Random lesson in Evil: When going out of town, be sure and set various alarm clocks to go off, nice and loud, at various times each day; that way your neighbors will have something to listen to while you’re gone.
It is difficult to define a work of art because the perception of it is highly subjective. But for me, the most powerful and beautiful works of art cannot be bought, hung on a wall or placed on a pedestal.
In the area where I live, people frequently construct little shrines along the roadside in the spot where a loved one died. There is a surprisingly large number of these markers throughout my city. Today, when I was riding my bike, I saw one that was more impressive than most that I’ve seen.
It was a powerful thing, and it made me sad. I wasn’t sad for the youth who had lost his life at this location (I had never known him); I was sad because the beauty which stood before me screamed of the powerful emotions that had been invested in its creation.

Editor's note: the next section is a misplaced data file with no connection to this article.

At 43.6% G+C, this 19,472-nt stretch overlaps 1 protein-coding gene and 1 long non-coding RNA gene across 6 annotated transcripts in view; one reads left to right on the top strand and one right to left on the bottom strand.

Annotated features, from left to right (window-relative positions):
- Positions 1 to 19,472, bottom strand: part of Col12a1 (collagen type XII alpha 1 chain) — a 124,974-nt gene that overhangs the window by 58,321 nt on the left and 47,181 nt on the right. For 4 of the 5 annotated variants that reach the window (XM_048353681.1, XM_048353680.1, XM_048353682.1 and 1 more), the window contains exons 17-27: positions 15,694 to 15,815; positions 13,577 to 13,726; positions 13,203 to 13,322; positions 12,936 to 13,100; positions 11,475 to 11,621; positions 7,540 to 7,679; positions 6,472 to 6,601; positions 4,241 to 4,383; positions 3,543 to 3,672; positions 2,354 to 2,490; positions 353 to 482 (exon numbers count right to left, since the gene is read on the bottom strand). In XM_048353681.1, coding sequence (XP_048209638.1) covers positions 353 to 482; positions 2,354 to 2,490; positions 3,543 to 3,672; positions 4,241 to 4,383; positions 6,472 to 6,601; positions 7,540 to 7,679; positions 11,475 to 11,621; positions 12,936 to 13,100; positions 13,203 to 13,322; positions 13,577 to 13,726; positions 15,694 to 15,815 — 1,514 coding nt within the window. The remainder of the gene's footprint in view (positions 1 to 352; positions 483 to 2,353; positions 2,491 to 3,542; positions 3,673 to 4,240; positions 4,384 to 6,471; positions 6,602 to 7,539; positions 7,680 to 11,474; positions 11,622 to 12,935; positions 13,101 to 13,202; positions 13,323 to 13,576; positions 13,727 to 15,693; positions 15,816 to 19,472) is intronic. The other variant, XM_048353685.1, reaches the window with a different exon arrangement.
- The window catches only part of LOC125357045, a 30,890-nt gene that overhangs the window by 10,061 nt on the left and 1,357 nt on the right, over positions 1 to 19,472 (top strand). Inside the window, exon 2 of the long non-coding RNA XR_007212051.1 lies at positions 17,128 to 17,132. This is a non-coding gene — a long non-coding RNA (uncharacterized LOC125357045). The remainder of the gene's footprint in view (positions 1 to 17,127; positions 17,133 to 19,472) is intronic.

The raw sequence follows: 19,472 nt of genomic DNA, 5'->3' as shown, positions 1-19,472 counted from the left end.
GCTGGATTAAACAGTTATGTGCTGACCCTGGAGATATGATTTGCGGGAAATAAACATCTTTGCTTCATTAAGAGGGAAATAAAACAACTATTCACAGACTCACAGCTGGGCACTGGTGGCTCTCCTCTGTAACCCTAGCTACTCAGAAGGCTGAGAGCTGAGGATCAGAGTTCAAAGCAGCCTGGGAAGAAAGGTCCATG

It was not created for profit; rather, it had been created as a result of a tremendous loss. It was not created for the purpose of adulation — only for commemoration. It will not stand the test of time, nor will it ever be re-created or re-envisioned by historical societies.
The flowers will soon wither, and the city’s public works employees will soon clear it away as they would random debris. And only the family and friends whose pain resulted in this work of beauty — as well as any random passersby — will ever know that it existed…for, oh, such a brief period of time.
What if all Irish people spoke Chinese and all Chinese people spoke English with an Irish accent? How weird would that be?